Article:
Elgar Piano Music – Enigma Variations/Ashley Wass

0 of 5 stars

Sonatina in G
Dream Children, Op.43
Une Idylle, Op.4/1
May Song
Douce Pensée
Echo’s Dance
Three Characteristic Pieces – No.2: Sérénade Mauresque
Variations on an Original Theme (Enigma), Op.36

Ashley Wass (piano)

Recorded in January and February 2006 in St George’s Church, Brandon Hill, Bristol

Reviewed by: Mike Wheeler

Reviewed: November 2006
CD No: NAXOS 8.570166
Duration: 67 minutes

The piano was not exactly central to Elgar’s output. His own playing was, by all accounts, idiosyncratic and, apart from the Piano Quintet of 1918-19 he completed little of importance for the instrument. Yet, as we know, Enigma Variations was born while Elgar was improvising at home one evening, so his version for solo piano is interesting for that reason alone.

First on Ashley Wass’s disc, though, comes a selection of shorter pieces, some originally for piano, some transcriptions from, or alternatives to, other media. The tiny (at just four minutes) Sonatina that Elgar wrote in 1887 for his niece May Grafton is an unpretentious little charmer, consisting of just two movements, a wistful Andantino and a frisky Allegro whose mercurial mood-swings Wass faithfully charts. He sees deeply into the heartache and regret of Dream Children (the piano version dates from the same time as the orchestral score), and responds directly to the simple lyricism of Une Idylle, from 1884.

Wass brings out the emotional subtleties of Carissima (1913; Elgar launched his recording career with the orchestral version the following year), and enjoys the gentle quirkiness of May Song, written in 1901 for piano and for violin and piano, and orchestrated in 1928. Wass finds an attractive waltz-like lilt in Douce Pensée, the earliest piece on the disc, written in 1882 and re-titled Rosemary in the later version of 1915, when Elgar also orchestrated it. He brings out all the capricious fantasy of Echo’s Dance, adapted from the 1917 ballet The Sanguine Fan, and invests Sérénade Mauresque (the second of the orchestral Three Characteristic Pieces, Opus 10) with a haunting quality that goes beyond Elgarian wistfulness.

Wass’s account of the piano version of Enigma Variations includes some ear-opening takes on this much-loved piece. He takes the ‘Theme’ extremely slowly, but the following ‘C.A.E.’ at a quicker pace and after a break which undermines the continuity between the two, my only real grumble. ‘H.D.S.-P.’ is crisp and toccata-like, ‘W.M.B.’ storms about vigorously, the contrasting moods of ‘R.P.A.’ are heightened, ‘Nimrod’ is thoughtful, warm and eloquent, ‘G.R.S.’ is all exuberant energy.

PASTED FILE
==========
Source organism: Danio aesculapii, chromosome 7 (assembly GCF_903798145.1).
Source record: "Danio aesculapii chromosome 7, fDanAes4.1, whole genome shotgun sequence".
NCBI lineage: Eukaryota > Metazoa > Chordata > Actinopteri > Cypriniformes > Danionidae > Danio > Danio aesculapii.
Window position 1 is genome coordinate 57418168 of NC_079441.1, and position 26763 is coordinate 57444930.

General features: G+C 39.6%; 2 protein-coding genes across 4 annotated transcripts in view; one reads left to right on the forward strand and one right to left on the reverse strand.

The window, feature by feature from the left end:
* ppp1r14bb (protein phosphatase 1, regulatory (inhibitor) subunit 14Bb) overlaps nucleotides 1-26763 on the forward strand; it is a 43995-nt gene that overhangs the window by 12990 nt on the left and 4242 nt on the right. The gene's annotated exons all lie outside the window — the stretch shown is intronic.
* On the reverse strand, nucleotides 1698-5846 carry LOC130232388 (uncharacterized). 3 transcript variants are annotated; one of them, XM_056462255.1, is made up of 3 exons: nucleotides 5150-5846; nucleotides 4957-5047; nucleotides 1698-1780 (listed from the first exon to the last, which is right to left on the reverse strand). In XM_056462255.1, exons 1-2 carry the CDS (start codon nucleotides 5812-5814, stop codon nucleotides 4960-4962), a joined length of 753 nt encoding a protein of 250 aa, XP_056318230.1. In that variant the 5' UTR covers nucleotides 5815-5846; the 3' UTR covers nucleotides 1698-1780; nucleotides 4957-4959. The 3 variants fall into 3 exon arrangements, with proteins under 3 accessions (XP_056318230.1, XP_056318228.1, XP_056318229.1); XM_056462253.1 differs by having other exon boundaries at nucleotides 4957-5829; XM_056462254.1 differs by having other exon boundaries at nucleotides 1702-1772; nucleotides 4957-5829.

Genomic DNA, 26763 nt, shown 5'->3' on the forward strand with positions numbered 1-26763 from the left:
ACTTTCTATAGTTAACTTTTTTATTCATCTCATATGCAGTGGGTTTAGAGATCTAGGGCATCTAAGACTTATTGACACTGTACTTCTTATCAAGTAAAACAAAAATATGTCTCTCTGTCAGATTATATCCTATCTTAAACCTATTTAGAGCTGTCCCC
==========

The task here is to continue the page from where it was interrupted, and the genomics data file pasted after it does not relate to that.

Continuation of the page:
Wass what, orchestrally, is the solo viola melody in ‘Dorabella’ a slightly forlorn character, at the same time as he projects the “dance-like lightness” Elgar himself described. He doesn’t quite avoid the temptation to treat ‘B.G.N.’ as a second ‘Nimrod’; it is slower and more elegiac than I expected, so making less of a contrast with the following Variation than usual. He enters fully into Elgar’s burst of self-confidence in the finale but also makes the recall of ‘C.A.E.’ a deeply touching moment.

There are passages, like the very end of ‘E.D.U.’, when Wass allows himself an expansiveness that would sound intolerably overblown in the orchestral version, but works perfectly well here. He brings out some fascinating differences of detail, added, omitted or re-shaped from the orchestral version, such as the violin figuration in ‘Troyte’ re-modelled into something more idiomatically pianistic, or the brief extra flourish in the treble at the climax of ‘Nimrod’.

Wass neither patronises the salon pieces nor over-sentimentalises them and treats Enigma Variations like original piano music, not trying to sound like a missing orchestra. Naxos gives him a realistic piano sound.

This disc is not a high priority for anyone exploring Elgar for the first time, but it offers a fascinating sidelight on the composer and, in the case of Enigma Variations, intriguing insights into a work that might be too familiar. The absence of, among other things, the Concert Allegro of 1901, Elgar’s only original solo piano work of more than miniature dimensions, prompts the hope that Naxos is planning a follow-up.

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